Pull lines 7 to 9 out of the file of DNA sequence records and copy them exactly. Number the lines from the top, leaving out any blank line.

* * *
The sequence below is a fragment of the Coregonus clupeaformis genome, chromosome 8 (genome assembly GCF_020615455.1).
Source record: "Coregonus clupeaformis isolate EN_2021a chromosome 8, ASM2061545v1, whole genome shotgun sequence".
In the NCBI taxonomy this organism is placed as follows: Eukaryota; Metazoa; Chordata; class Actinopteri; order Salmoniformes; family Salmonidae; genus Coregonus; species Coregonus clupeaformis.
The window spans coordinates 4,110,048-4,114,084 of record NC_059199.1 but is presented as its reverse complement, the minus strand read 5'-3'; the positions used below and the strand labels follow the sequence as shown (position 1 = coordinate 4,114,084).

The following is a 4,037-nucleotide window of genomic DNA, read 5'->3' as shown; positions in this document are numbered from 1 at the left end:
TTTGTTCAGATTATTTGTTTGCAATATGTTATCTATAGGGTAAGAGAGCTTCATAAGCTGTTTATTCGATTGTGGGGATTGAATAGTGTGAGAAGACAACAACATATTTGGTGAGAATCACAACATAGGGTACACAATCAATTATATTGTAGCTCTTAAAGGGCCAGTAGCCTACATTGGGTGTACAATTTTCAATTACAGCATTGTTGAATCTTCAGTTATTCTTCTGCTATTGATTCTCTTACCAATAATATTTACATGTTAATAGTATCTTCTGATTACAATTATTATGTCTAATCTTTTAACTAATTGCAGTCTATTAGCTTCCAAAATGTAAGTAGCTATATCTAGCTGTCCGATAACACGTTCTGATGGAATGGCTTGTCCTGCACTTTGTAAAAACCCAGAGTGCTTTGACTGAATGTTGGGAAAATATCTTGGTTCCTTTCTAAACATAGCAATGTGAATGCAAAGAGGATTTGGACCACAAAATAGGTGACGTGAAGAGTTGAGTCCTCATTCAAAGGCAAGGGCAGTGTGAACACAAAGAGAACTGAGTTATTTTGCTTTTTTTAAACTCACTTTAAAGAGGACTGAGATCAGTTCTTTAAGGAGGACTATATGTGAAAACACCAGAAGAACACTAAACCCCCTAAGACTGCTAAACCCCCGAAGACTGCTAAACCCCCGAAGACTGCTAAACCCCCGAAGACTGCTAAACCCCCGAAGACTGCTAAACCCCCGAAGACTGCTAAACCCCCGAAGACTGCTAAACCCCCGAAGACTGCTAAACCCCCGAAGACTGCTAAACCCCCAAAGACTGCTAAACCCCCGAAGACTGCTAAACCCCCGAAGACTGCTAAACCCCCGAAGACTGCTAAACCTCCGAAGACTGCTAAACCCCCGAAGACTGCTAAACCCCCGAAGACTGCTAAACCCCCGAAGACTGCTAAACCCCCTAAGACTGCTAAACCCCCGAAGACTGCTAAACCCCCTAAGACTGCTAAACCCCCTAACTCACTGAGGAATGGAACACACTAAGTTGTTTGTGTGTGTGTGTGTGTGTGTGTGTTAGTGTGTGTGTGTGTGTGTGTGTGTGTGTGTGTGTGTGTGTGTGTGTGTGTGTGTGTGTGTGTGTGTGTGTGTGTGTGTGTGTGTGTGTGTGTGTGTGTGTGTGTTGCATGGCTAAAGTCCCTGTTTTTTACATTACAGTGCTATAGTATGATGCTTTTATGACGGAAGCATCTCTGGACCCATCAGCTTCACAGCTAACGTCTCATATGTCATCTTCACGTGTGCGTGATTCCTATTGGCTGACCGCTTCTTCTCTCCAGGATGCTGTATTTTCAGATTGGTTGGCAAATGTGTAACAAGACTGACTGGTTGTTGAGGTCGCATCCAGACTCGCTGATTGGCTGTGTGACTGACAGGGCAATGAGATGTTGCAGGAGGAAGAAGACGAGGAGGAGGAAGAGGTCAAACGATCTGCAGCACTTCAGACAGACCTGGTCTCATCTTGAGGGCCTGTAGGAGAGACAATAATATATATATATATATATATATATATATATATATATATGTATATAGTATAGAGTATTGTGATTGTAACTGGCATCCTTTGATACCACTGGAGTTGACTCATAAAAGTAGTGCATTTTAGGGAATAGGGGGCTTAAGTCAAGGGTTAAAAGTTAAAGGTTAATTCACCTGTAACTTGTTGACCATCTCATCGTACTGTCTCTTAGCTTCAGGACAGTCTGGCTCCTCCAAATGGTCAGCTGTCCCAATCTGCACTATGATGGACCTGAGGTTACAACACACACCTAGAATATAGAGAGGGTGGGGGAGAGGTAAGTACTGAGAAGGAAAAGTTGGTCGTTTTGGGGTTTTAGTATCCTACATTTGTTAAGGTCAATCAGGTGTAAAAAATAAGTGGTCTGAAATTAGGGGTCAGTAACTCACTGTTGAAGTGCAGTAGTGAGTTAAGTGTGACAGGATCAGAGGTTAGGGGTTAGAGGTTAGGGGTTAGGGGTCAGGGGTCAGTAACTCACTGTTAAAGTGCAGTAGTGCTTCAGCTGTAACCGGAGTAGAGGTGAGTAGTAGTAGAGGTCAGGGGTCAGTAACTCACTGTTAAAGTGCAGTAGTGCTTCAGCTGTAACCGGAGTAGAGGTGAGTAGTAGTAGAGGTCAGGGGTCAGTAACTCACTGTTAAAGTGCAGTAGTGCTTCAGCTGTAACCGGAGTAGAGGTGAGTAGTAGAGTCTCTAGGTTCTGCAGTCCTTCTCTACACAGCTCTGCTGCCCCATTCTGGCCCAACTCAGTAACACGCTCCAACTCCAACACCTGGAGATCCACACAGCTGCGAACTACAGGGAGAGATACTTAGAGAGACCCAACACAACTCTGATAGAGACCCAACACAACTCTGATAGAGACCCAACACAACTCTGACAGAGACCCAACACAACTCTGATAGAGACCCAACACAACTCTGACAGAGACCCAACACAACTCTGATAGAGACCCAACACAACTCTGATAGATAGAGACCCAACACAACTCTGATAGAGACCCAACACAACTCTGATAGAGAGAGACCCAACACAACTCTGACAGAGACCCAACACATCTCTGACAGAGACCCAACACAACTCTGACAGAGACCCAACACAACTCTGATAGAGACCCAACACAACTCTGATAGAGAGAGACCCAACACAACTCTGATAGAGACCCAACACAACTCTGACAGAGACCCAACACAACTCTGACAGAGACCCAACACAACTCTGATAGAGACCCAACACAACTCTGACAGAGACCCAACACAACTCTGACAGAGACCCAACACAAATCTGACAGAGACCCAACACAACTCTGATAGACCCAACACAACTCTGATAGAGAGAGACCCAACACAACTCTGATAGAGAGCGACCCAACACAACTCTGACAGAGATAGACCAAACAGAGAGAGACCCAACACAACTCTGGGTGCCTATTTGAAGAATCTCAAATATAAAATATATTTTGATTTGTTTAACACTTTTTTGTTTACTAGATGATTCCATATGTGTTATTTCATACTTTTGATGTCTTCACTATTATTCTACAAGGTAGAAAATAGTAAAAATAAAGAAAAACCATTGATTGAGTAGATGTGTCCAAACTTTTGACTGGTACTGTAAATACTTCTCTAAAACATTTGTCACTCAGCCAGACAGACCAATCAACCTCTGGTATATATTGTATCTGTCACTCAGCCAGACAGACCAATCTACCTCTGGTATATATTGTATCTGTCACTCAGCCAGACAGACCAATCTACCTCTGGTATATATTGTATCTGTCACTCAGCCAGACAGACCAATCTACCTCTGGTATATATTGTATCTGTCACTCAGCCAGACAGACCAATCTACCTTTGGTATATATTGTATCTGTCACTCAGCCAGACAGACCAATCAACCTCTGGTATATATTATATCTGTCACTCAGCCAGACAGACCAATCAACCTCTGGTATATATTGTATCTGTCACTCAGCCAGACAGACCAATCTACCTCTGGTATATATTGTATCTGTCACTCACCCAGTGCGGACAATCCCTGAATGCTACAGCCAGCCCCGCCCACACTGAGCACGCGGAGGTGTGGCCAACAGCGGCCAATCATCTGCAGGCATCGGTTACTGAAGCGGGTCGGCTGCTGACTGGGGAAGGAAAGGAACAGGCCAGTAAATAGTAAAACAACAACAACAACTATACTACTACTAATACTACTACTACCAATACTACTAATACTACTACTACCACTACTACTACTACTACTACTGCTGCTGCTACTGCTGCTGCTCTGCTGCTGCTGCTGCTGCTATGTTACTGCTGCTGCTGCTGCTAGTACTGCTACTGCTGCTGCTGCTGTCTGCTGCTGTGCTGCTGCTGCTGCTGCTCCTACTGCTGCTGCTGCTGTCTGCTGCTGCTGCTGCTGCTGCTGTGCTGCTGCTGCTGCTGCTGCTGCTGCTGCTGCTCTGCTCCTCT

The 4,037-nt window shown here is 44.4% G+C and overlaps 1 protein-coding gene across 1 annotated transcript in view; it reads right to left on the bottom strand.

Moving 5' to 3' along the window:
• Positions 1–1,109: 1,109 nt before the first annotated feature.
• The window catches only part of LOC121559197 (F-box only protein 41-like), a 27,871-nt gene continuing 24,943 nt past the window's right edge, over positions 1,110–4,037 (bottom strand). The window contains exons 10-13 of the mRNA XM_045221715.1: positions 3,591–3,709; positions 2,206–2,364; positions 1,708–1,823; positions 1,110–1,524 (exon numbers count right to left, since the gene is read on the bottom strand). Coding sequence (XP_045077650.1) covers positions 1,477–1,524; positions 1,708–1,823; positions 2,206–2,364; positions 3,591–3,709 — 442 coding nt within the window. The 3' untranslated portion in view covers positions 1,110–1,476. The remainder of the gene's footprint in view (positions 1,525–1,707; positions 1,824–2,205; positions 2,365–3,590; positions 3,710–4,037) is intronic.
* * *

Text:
The 4,037-nt window shown here is 44.4% G+C and overlaps 1 protein-coding gene across 1 annotated transcript in view; it reads right to left on the bottom strand.

Moving 5' to 3' along the window:
• Positions 1–1,109: 1,109 nt before the first annotated feature.